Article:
7. Yes, that broke every rule of good storytelling. And that bad storytelling started long before that, season 7 had no lock on absurd plots, and the LF absurdity started back in season 5. They've been doing don't take out Cersei go on a wight hunt instead level absurdity for a while now. LF should have been dead at the beginning of season 6. Bronze Yohn knows LF said he was taking Sandra to the Fingers, so LF lied to the Lord of the Vale twice, and Brienne knows what LF did, he tried to kill her along the way to Winterfell, and she watched it all take place, as did the Vale troops. So Jon would have had LF executed for selling his sister to the Boltons, which she told the King of the North he did in those exact words, and no one would think Sandra chose to marry a Bolton, since only a moron would have done that. LF should have been dead long ago. They also completely dropped LF's involvement in Joffrey's death, and that he framed Sandra: LF: You don't want the queen to hear, do you? The gold cloaks are searching for you. And if they found you, how do you think they would punish the girl who murdered the king? Sansa: I didn't murder anyone. LF: I know. I know. But you must admit it looks suspicious. The king who executed your father, who tormented you for years, and you fled the scene of his murder... Sansa: Did you kill Joffrey? LF: Did I kill Joffrey? I've been in the Vale for weeks. Sansa: I know it was you. LF: And who helped me with this conspiracy? Sansa: Well, there was Ser Dontos. You used him to get me out of King's Landing, but you would never trust him to kill the king. LF: He wasn't involved in Joffrey's death. But you were. Do you remember that lovely necklace Dontos gave you? I don't suppose you noticed that a stone was missing after the feast. Sansa: I don't believe you. If they catch you, they'll put your head on a spike just like my father's. Also that brings us to... where's the visual bookend of seeing LF's head on a spike. Surely that's not too gory for Sandra, who smirks as men are fed to dogs, or Arya, who bakes men in a pie. They don't even follow up on their own story.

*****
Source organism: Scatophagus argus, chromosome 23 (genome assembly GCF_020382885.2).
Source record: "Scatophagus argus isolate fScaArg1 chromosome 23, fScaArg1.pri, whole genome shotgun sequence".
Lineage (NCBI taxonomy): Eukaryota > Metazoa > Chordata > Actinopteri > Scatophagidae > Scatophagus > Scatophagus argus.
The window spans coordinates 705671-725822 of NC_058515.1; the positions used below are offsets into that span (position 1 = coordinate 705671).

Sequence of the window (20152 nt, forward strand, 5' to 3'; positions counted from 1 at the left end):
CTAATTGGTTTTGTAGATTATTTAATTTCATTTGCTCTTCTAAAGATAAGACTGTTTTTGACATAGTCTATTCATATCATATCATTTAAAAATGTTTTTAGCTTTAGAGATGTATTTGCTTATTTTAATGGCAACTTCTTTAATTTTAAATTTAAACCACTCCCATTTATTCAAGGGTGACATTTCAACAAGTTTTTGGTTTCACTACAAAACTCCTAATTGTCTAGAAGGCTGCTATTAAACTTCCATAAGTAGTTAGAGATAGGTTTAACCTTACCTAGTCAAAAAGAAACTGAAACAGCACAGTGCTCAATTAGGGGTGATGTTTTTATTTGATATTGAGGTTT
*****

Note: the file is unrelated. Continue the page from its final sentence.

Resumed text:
8. Once again, Game of Thrones is the bad example. Adds another veteran female writer, “For male showrunners, sexual assault is always the go-to when looking for ‘traumatic backstory’ for a female character. You can be sure it will be brought up immediately, like it’s the obvious place to go when fleshing out a female character.” Underlying the idea of rape as a go-to concept is the idea that the fallout from the incident will inform the character “forever,” this writer adds. “You can use it as a reason for anything she might do,” the writer notes. “She’s ‘damaged goods,’ physically, emotionally and mentally, and I think that is a bad, bad message to send to women who have been sexually assaulted.” ... “For a long time, incest and rape were go-to story points, and I don’t think they’re edgy, they’re just gross,” says Michael Green, executive producer and co-showrunner of “American Gods.” “The disposability of it as a plot point is not anything I can engage in. For me, there’s no quicker way to get me to turn off a story. I’m just done.” Bryan Fuller is done, too. Fuller, executive producer and co-showrunner of “American Gods,” went so far as to issue an edict to the writers of his previous show, NBC’s “Hannibal”: No sexual violence. “I personally think that it stains a story, in a way, in that it prevents you from being able to celebrate different aspects of sexuality,” Fuller says. “America as a country has a very fucked-up attitude regarding sex and sexuality, so there is something [troubling] about the punishing of characters for their sex and sexuality.” https://variety.com/2016/tv/features/rape-tv-television-sweet-vicious-jessica-jones-game-of-thrones-1201934910/
  9. The criticism (and there's a tidal wave now, but it's been building all along) addresses the decline over several seasons. (For example, these criticisms were widespread.)